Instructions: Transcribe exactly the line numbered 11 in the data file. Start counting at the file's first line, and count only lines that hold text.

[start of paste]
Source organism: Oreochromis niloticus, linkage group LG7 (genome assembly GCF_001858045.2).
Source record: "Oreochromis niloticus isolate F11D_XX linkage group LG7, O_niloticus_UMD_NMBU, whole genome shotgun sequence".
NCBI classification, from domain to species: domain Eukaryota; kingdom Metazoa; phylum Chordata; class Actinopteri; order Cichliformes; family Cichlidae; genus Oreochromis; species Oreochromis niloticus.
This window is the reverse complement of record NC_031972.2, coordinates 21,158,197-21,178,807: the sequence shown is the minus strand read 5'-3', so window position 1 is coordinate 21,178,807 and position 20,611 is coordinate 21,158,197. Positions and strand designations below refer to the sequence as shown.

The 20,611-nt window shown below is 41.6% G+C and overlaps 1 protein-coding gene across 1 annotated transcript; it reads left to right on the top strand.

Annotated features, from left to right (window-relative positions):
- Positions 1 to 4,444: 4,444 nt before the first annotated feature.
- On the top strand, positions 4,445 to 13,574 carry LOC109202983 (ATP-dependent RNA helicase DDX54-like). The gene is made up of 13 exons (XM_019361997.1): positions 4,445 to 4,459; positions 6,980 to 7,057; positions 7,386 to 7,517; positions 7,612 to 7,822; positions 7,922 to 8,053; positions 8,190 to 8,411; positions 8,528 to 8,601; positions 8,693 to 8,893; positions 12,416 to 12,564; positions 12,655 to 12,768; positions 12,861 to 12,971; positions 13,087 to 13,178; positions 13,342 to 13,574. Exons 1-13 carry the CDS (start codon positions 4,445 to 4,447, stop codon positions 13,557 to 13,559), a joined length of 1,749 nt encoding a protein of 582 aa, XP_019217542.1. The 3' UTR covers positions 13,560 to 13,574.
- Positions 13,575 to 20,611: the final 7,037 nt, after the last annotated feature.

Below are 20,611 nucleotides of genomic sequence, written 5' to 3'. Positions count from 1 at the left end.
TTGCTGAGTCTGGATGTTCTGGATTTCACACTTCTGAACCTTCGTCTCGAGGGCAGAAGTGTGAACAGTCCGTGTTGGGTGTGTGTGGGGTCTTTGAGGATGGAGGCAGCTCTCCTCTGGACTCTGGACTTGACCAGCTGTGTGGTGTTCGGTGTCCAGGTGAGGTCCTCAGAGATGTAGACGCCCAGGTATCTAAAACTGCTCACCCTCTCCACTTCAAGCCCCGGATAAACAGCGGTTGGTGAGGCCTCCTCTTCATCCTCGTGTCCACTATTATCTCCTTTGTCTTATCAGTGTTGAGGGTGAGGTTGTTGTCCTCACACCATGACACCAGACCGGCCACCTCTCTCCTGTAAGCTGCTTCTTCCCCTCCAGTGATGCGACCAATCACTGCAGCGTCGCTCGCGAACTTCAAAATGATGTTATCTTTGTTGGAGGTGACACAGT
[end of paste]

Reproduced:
TTGCTGAGTCTGGATGTTCTGGATTTCACACTTCTGAACCTTCGTCTCGAGGGCAGAAGTGTGAACAGTCCGTGTTGGGTGTGTGTGGGGTCTTTGAGGATGGAGGCAGCTCTCCTCTGGACTCTGGACTTGACCAGCTGTGTGGTGTTCGGTGTCCAGGTGAGGTCCTCAGAGATGTAGACGCCCAGGTATCTAAAACTGCTCACCCTCTCCACTTCAAGCCCCGGATAAACAGCGGTTGGTGAGGCCTCCTCTTCATCCTCGTGTCCACTATTATCTCCTTTGTCTTATCAGTGTTGAGGGTGAGGTTGTTGTCCTCACACCATGACACCAGACCGGCCACCTCTCTCCTGTAAGCTGCTTCTTCCCCTCCAGTGATGCGACCAATCACTGCAGCGTCGCTCGCGAACTTCAAAATGATGTTATCTTTGTTGGAGGTGACACAGT